Empathetic -in'

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In a recent exchange ("Pinker on Palin's 'nucular'", 10/5/2008; "Pinker contra Nunberg re nuclear/nucular", 10/17/2008; "Nucular riposte", 10/18/2008), Steven Pinker and Geoffrey Nunberg disagreed, among other things, about whether President George W. Bush is engaging in "conscious linguistic slumming" when he uses the pronunciation commonly written as "nucular". Geoff argued that

George Bush … can't be exculpated for saying "nucular." After all, it isn't likely that that version was frequently heard at Andover, Yale, or the Kennebunkport dinner table. In his mouth, it's what I've described as a "faux-bubba" pronunciation. … And … deliberately down-shifting to a misanalyzed pronuncation of nuclear is a lot more culpable as linguistic slumming goes than merely dropping a g now and again.

But Steve countered that

People generally end up with the accents of their late childhood and early adolescent peers, so Midland and Houston were the formative influences on Bush's accent, rather than Kennebunkport and Andover.

I have no instinct about the relative culpability of "going nucular" and "g-dropping". But I do feel that the pronunciation of -ing is much more useful as a sociopolitical variable than the pronunciation of nuclear is — it's much commoner, in the first place, and it's also much more likely to vary. Furthermore, it allows us to balance our discussion in partisan terms, because the current candidate who deploys this variable in the most politically interesting way is Barack Obama.

But first, a few words about "g-dropping" in general. (For additional background, please refer to the "Internet Pilgrim's Guide to g-dropping", 5/10/2004.)  To start with, nothing is ever really dropped, and there are no g's involved — we're talking about the choice between a coronal nasal and a velar nasal — IPA [ɪn] vs. [ɪŋ] — in pronouncing the inflectional suffix -ing. In the second place, nearly every native speaker of English, all around the world, chooses the coronal nasal — the "g-dropping" version — some fraction of the time. And in the third place, that fraction varies with social class, formality, gender, affect, and many other variables.

It's important to note that many of these factors co-vary in a coherent way. Other things equal, the rate of "g-dropping" goes up with lower social class; goes up with greater informality; and goes up with more positive affect (e.g. joking vs. arguing). Without using a loaded word like "slumming", and indeed without raising the question of consciousness at all, we should note that every one of us is making many choices about self-presentation every time we open our mouth, and in particular we add  a brush-stroke to our self-portrait every time we choose a pronounciation for the English gerund-participle suffix -ing.

In the first 40 minutes of the first presidential debate (transcript, mp3), Senator Obama used 84 gerund-participles, and dropped 8 g's. A g-dropping rate of about 10% is not at all out of line for someone in his position — in comparison, in the same period of the same debate, Senator McCain dropped 10 g's in 66 opportunities. (In both cases, I've left out all instances of the sequence "going to", which is especially interesting but also behaves in a special way.)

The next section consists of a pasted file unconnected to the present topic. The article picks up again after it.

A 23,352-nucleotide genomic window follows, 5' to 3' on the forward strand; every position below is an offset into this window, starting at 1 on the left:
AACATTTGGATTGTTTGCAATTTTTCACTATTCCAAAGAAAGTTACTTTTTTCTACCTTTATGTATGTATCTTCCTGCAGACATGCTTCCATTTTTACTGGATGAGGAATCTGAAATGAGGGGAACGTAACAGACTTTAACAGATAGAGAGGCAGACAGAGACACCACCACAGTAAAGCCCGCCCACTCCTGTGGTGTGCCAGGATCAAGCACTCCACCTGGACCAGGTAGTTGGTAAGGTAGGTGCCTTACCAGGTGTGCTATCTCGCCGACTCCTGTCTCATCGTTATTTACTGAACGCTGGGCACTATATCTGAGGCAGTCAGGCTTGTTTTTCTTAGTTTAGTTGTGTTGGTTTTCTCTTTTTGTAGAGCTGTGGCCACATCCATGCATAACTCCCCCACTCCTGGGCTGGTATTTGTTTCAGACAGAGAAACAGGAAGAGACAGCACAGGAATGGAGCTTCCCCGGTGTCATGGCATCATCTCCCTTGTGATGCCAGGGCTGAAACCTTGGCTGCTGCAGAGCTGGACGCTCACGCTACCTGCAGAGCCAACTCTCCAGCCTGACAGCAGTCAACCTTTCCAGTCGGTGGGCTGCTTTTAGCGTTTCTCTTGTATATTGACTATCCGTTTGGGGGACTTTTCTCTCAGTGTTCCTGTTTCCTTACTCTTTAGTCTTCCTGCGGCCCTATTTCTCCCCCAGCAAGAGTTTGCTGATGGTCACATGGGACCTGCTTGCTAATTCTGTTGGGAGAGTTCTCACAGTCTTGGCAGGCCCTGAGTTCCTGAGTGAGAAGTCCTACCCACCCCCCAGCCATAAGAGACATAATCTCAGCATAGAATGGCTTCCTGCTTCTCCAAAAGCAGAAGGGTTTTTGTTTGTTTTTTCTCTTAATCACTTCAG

The key thing, though, is not the percentage but the positioning. Here are Senator Obama's first four (non-going-to) -ing words, one of which gets the coronal nasal that people call "g-dropping":

Well, thank you very much, Jim, and thanks to the commission and the University of Mississippi, "Ole Miss," for hosting us tonight. I can't think of a more important time for us to talk about the future of the country. You know, we are at a defining moment in our history. Our nation is involved in two wars, and we are going through the worst financial crisis since the Great Depression. And although we've heard a lot about Wall Street, those of you on Main Street I think have been strugglin' for a while, and you recognize that this could have an impact on all sectors of the economy.

Here are the (non-consecutive)  sentences containing his next four dropped g's (along with five -ing words pronounced with a velar nasal that happen to be picked up in the same net):

And unless we are holding ourselves accountable day in, day out, not just when there's a crisis for uh folks who have power and influence and can hire lobbyists, but for the nurse, the teacher, the police officer, who, frankly, at the end of each month, they've got a little financial crisis goin' on. They're havin' to take out extra debt just to make their mortgage payments. We haven't been paying attention to them.

And that means that the ordinary American out there who's collectin' a paycheck every day, they've got a little extra money to be able to buy a computer for their kid, to fill up on this gas that is killing them.

And when you look at your tax policies that are directed primarily at those who are doing well, and you are neglecting people who are really strugglin' right now, I think that is a continuation of the last eight years, and we can't afford another four.

And what that means, then, is that there are people out there who are workin' every day, who are not getting a tax cut, and you want to give them more.

In general, at least from this evidence, Senator Obama's "dropped g's" tend to occur in verb forms whose subjects are "ordinary Americans", and whose meaning has something to do with the struggles of ordinary life. For some confirmation of this trend, we can look at his opening statement in the third debate, which has 14 (non-going-to) gerund-participles. He pronounces one of them with a "dropped g" — and I bet you could guess which one it is, even if I didn't write it -in' as I have below: